If there was any evidence that the Rick Tocchet-to-Arizona talks had been all but done for a while now, it was that the Penguins announced within minutes of the Coyotes’ official announcement that Mark Recchi would be replacing him as one of Mike Sullivan’s assistant coaches. Recchi had already been working within the organization the past three years, so his hire was internal and clearly an easy decision for owner and former teammate Mario Lemieux and the Penguins.
Although Recchi has no coaching experience, there is little doubt that he will fit in well on the Penguins’ staff. Recchi will take over Tocchet’s exact same duties: working with the forwards and power play units. The recently-named Hockey Hall of Fame inductee knows those two areas as well as anyone. Recchi is a member of two elite NHL clubs, having scored over 500 goals and 1500 points in his career. 200 of those goals also came on the power play. An extremely intelligent and versatile player with 22 seasons of NHL experience, as both a top-line scorer and role player, 198 playoff games and Stanley Cups with three different teams, Recchi is one of the most knowledgeable people in hockey. While he hasn’t spent any time coaching, that’s also due to the fact that he played right up until the age of 42 in 2010-11, walking away after helping the Boston Bruins to a Stanley Cup. The perks of playing that long is that Recchi can both relate to the Penguins’ aging veterans, having been one himself, as well as their young players, having skated alongside the likes of Brad Marchand and Tyler Seguin just over six years ago.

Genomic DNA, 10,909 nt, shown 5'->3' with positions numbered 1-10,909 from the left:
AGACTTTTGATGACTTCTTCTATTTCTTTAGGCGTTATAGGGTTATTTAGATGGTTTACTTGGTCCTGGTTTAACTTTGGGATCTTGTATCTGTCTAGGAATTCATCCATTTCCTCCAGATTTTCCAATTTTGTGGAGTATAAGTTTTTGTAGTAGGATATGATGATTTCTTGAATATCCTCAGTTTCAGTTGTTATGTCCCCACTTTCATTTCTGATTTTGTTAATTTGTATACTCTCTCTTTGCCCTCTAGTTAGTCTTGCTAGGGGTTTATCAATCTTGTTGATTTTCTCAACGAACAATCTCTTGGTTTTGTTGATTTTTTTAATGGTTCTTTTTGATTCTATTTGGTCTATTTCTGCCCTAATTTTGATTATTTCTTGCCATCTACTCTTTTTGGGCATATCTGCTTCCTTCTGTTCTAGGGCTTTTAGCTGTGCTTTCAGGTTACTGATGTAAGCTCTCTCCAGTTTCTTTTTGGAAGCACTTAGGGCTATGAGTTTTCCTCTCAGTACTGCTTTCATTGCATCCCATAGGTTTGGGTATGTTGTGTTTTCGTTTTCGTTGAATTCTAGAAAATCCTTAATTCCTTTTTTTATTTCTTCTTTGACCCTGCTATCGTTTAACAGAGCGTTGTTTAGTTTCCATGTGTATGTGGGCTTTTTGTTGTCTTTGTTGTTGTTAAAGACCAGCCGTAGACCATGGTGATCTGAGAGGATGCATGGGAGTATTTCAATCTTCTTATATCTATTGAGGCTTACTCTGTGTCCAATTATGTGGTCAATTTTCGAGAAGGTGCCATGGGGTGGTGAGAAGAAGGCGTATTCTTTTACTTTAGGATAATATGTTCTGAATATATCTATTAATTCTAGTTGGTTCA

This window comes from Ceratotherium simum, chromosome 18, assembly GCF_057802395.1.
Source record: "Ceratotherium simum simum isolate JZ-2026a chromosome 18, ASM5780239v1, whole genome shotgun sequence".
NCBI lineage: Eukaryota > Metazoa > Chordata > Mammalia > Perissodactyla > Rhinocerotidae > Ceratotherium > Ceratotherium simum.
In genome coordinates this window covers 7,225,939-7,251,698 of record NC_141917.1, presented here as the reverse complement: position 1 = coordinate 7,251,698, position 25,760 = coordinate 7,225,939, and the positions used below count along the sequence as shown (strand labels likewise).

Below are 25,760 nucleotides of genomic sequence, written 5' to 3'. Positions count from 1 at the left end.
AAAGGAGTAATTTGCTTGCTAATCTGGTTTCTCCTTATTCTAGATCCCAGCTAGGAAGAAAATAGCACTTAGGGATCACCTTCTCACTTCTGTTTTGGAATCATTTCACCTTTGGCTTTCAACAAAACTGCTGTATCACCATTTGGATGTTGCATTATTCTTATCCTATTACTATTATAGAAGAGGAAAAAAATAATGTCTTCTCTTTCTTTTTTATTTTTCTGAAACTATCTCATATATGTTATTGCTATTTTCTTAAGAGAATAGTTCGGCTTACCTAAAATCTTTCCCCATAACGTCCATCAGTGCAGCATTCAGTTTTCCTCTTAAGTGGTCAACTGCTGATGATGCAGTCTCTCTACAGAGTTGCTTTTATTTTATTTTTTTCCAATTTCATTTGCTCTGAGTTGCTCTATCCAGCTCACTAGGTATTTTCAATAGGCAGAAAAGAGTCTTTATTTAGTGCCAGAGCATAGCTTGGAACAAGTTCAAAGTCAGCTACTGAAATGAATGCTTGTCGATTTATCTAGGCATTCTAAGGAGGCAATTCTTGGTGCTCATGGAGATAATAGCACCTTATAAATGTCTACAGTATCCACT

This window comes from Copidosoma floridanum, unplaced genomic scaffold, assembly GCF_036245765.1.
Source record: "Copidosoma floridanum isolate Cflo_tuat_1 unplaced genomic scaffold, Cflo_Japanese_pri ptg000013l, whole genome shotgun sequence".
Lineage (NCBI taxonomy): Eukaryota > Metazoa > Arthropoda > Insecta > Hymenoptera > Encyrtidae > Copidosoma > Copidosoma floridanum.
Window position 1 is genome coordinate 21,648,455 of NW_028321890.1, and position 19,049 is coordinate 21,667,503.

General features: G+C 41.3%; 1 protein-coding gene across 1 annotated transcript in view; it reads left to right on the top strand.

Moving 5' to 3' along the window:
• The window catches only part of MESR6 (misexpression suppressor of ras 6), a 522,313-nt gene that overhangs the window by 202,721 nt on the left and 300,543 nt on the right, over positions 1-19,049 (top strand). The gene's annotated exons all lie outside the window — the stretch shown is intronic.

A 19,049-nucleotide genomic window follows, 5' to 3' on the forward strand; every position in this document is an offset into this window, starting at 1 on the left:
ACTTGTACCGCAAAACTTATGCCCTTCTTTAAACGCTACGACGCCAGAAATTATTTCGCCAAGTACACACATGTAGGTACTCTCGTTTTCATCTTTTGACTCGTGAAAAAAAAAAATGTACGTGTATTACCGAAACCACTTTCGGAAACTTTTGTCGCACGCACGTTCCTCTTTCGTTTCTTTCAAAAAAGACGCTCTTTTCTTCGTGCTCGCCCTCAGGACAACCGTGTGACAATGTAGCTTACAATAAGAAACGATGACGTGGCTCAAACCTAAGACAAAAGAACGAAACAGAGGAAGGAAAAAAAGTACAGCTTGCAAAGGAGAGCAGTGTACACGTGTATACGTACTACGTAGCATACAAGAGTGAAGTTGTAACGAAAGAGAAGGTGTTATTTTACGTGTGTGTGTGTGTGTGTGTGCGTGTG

A fun fact about this announcement is that it is not the first time that Tocchet has been traded for Recchi. However, the first time it was Pittsburgh losing Recchi and gaining Tocchet. After leading the Penguins in scoring, and to a title, in 1990-91, young Recchi was traded at the 1992 Trade Deadline to the Philadelphia Flyers alongside Brian Benning and a first-round pick for Tocchet, who was in his prime at the time, Kjell Samuelsson, Ken Wregget, and a third-round pick. Recchi went on to have the better playing career, but we’ll have to wait and see which guy ends up on top in their coaching career. Tocchet certainly has a leg up, already on his second head coaching gig, but if Recchi stands for anything, it’s don’t count out the little guy.